By: Glen Martin, LLA and DTC Landscape Architect — Rain gardens are a simple way to help improve the quality of stormwater runoff from a development. Rain gardens are shallow depressions designed to hold stormwater runoff from impervious surfaces of roofs and pavements and allow the stormwater to infiltrate into the soil. Rain gardens can be planted with native grasses, trees and shrubs to create an aesthetically pleasing landscape feature.
By holding stormwater, the rain garden allows runoff to be absorbed into the soil and prevents pollution from entering the storm drainage system and nearby water bodies. Rain gardens also help recharge groundwater. Native plants within the rain gardens help absorb stormwater runoff and filter pollutants. By allowing infiltration, rain gardens can reduce the impacts of impervious surfaces from proposed developments. Rain gardens are one technique to help reduce the impacts of stormwater runoff while simultaneously beautifying the landscape with native plants and providing habitat for wildlife.
Step 1. Choose your location. The rain garden needs to be constructed on a level or gently sloping open area at least 10′ from a building foundation. It should be located in a low part of your yard or project area which drains well. A sunny or partially sunny location is preferred.
Step 2. Size your rain garden. If you are capturing stormwater from paved or roof areas you will need to size your rain garden based on those areas. The type of soil in the proposed location will determine the size of the rain garden. In general, rain gardens with sandy loam soils should be 20% of the drainage area size, 30-35% for loam soils, and 45-60% for clay soils.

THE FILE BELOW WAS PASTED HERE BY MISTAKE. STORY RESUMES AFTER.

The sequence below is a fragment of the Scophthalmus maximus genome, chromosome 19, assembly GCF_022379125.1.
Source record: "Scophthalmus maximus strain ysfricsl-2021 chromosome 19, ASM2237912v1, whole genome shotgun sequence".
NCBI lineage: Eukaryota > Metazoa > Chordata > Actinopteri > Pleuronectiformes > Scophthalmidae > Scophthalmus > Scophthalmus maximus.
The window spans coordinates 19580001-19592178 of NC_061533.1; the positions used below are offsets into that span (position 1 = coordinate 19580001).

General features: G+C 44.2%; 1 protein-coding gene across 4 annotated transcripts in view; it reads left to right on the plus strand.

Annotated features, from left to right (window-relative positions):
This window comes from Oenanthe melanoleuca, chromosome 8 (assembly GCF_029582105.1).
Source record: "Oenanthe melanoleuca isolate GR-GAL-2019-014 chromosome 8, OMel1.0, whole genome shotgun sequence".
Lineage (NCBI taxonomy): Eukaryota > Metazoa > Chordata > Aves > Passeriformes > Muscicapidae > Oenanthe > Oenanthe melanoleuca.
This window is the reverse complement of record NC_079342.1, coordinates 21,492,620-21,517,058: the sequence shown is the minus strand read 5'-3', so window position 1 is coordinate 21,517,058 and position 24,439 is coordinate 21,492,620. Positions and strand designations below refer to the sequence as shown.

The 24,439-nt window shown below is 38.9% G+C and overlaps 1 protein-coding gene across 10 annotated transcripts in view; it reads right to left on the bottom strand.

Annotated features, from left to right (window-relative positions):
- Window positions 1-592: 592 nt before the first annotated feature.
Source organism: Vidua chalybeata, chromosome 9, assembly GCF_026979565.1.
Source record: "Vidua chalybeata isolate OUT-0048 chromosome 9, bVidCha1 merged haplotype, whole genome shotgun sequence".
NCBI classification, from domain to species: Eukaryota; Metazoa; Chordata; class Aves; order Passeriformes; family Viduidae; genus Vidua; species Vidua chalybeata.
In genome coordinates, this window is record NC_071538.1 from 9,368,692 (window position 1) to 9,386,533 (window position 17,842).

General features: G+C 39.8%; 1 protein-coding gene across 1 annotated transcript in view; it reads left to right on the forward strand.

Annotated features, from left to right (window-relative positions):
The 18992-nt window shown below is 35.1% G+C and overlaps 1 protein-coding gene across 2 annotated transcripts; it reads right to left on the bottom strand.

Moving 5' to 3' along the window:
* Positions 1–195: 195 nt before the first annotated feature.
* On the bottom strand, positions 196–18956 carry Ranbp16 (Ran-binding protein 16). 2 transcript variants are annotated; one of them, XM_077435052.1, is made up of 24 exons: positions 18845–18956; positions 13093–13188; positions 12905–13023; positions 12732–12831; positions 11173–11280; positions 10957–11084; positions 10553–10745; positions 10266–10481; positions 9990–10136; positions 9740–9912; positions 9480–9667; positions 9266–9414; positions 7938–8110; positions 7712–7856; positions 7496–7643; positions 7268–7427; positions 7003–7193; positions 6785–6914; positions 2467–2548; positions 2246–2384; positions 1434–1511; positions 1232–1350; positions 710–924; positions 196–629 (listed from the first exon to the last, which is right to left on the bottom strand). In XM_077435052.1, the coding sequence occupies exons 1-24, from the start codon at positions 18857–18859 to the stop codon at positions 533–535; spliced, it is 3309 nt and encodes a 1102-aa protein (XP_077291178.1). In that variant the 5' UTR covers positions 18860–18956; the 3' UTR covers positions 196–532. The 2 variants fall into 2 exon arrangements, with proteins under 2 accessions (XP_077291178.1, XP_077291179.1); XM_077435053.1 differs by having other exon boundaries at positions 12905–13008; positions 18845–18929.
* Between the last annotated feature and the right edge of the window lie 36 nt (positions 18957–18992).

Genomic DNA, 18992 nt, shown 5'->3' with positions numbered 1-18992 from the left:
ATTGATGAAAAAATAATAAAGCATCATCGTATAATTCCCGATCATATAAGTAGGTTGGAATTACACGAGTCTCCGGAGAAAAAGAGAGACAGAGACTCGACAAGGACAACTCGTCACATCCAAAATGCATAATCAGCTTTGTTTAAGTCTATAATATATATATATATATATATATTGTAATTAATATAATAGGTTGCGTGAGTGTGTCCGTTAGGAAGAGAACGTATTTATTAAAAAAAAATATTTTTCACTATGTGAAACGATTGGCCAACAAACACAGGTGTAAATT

Step 3. Prepare the rain garden. The rain garden should be 4-8″ deep with a level bottom. After excavating the depression, create a planting bed 8-12″ deep within the rain garden by tilling and amending the existing soil with compost and washed concrete sand. These amendments will improve the soil for the rain garden plants and increase soil permeability.
In areas where existing soils are poorly drained, the addition of perforated pipe below the rain garden can ensure that ponding does not extend for too long of a period creating a nuisance. Also, it is important to ensure that provisions for drainage overflow are incorporated into the layout and design of the rain garden. This way during heavy rains an overflowing rain garden will direct water away from buildings and other sensitive features. Overflows can take the form of small surface swales or piped outlets.
Step 4. Plant the rain garden. Plant the rain garden with a variety of grasses, wildflowers and shrubs native to your area and that can tolerate wet and dry conditions. Mulch the garden with a 2-3″ layer of shredded bark mulch.
Step 5. Water the rain garden. The plants will need to be watered for the first several weeks if there is no rain. This will allow them to get established.
Now sit back, relax, and enjoy your beautiful new rain garden.